Any list of famous practitioners of "the double" would certainly include the name of Jerry Colonna, the irrepressible Bob Hope's equally irrepressible right-hand man, whose voice is frequently heard here in radio programmes from America. A few years ago he was introduced as Professor Gerardo, a distinguished visiting literary critic, to a group of dreadfully serious cognoscenti who had gathered to discuss "Finnegan's Wake" James Joyce's celebrated excursion into the esoteric. "Here," said Colonna, "we have unquestionably, a trax-waxed solsimate railbranks, though its saxtergreleger is flederis glutgobbles in the dreel sprail." His audience looked at one another, nodded approvingly and turned back to Colonna for further words of wisdom.
Feltedinous Flam, Indubitably.
     Uninitiates who are silly enough to wish to learn doubletalk are advised that they do so at their own risk. But once the decision has been made, the possibilities are unlimited. The best way to start is by giving a waitress an order for food. Give me a steak with plamits on the side and korblit sauce fanison. Here, for example, are some other unprocurable dishes that you might slip into an otherwise sane order: Kerbits and milk; sauted bramishawns; steefils on toast; snerbs with krivit mushrooms; kerl salad with grinks dressing; rimps without potatoes; hermilberries and cream, vimilforty cheese kribbles, preferably warm.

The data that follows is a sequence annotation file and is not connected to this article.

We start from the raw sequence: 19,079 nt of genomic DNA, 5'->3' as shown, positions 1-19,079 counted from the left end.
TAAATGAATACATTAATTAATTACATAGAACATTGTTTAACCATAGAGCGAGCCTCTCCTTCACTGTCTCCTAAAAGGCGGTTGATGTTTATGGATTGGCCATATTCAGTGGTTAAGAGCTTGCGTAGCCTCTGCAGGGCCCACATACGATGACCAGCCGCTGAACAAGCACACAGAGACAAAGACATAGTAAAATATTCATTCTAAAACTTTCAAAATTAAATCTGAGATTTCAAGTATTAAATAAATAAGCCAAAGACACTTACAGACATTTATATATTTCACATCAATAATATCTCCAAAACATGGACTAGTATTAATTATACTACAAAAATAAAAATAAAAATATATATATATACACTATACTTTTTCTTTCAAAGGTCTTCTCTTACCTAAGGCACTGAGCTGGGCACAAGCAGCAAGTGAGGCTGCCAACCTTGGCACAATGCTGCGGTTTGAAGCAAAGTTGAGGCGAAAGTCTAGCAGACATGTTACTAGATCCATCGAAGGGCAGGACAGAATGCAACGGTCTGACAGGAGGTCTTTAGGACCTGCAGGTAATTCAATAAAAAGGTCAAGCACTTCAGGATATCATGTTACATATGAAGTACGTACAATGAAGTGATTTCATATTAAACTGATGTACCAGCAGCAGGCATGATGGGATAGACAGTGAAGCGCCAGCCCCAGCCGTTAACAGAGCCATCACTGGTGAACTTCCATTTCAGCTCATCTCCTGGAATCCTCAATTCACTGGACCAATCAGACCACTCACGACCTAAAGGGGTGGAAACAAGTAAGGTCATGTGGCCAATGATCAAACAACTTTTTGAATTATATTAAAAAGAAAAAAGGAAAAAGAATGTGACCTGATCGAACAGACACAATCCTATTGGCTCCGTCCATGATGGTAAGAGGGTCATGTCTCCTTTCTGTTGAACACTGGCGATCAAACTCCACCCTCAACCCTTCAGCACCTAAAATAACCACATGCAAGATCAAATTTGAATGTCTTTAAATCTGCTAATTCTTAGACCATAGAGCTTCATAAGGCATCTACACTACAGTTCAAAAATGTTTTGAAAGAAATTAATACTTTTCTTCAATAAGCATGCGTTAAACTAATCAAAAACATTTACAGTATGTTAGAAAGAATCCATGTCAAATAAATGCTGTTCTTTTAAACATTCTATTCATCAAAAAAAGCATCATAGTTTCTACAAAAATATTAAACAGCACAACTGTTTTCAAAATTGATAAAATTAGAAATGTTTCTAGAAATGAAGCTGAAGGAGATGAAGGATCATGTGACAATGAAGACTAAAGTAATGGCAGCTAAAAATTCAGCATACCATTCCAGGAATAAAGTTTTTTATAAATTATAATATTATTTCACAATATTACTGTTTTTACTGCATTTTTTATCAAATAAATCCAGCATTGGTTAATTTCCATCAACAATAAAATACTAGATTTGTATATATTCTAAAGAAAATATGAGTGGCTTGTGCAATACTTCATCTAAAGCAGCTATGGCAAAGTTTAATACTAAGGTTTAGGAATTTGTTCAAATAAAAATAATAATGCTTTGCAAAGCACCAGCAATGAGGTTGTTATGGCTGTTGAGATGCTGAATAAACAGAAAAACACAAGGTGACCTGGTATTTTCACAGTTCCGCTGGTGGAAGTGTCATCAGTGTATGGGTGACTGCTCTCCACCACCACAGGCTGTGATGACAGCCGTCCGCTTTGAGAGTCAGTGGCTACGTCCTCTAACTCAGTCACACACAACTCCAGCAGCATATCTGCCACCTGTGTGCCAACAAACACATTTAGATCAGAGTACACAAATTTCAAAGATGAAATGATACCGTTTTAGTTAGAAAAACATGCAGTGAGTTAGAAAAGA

The point to remember in the of any form of doubletalk is that it is imperative at the outset that you get your listener to agree withyou. Thus, having selected a victim, you ask, in a soft, almost excessively polite voice, "Don't you think the advocates of a 'Yes' vote in the coming referendum are using too much umaturf corflammery, not to say eelkail with napid mutes on the unctatious ristan?" If you'e suficiently fluent your victim will reply, "I think so." That is your cue to ask "For example?" The victim then thinks a moment and perhap says "Dr Evatt." This is your chance to fix him with a cold, uncomprehending stare and demand, in pitying accents, "Have you been drinking, or are you merely mad? What has Dr Evatt got to do with the subject we were discussing, the question whether British mothers eat their young?" By this time the victim, cowed, will stammer out apologies for his obtuseness; and leaving him convinced that he has been thoroughly in the wrong you will stride haughtily from the room, in search of other prey.